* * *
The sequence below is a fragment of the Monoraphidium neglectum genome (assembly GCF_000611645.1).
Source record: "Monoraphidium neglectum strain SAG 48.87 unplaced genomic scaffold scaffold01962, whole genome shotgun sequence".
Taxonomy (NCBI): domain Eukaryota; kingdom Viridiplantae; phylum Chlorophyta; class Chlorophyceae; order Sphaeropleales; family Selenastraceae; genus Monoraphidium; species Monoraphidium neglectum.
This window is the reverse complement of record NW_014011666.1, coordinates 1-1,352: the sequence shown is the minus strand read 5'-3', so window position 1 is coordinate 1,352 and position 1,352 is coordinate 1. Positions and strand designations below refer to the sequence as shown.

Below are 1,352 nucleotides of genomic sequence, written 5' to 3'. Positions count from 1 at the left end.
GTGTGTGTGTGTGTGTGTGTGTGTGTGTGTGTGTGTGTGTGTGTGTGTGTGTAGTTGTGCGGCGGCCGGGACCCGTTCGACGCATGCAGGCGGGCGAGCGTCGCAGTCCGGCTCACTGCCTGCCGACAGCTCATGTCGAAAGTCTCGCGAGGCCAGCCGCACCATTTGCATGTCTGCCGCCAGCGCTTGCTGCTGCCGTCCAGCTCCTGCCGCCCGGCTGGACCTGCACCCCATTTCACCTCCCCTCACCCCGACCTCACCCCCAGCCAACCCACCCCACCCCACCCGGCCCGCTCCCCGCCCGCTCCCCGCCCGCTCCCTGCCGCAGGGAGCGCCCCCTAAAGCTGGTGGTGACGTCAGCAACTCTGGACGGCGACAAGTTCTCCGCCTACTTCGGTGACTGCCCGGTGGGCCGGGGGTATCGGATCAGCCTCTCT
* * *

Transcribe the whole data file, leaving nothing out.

The sequence below is a fragment of the Monoraphidium neglectum genome (assembly GCF_000611645.1).
Source record: "Monoraphidium neglectum strain SAG 48.87 unplaced genomic scaffold scaffold01962, whole genome shotgun sequence".
Taxonomy (NCBI): domain Eukaryota; kingdom Viridiplantae; phylum Chlorophyta; class Chlorophyceae; order Sphaeropleales; family Selenastraceae; genus Monoraphidium; species Monoraphidium neglectum.
This window is the reverse complement of record NW_014011666.1, coordinates 1-1,352: the sequence shown is the minus strand read 5'-3', so window position 1 is coordinate 1,352 and position 1,352 is coordinate 1. Positions and strand designations below refer to the sequence as shown.

Below are 1,352 nucleotides of genomic sequence, written 5' to 3'. Positions count from 1 at the left end.
GTGTGTGTGTGTGTGTGTGTGTGTGTGTGTGTGTGTGTGTGTGTGTGTGTGTAGTTGTGCGGCGGCCGGGACCCGTTCGACGCATGCAGGCGGGCGAGCGTCGCAGTCCGGCTCACTGCCTGCCGACAGCTCATGTCGAAAGTCTCGCGAGGCCAGCCGCACCATTTGCATGTCTGCCGCCAGCGCTTGCTGCTGCCGTCCAGCTCCTGCCGCCCGGCTGGACCTGCACCCCATTTCACCTCCCCTCACCCCGACCTCACCCCCAGCCAACCCACCCCACCCCACCCGGCCCGCTCCCCGCCCGCTCCCCGCCCGCTCCCTGCCGCAGGGAGCGCCCCCTAAAGCTGGTGGTGACGTCAGCAACTCTGGACGGCGACAAGTTCTCCGCCTACTTCGGTGACTGCCCGGTGGGCCGGGGGTATCGGATCAGCCTCTCT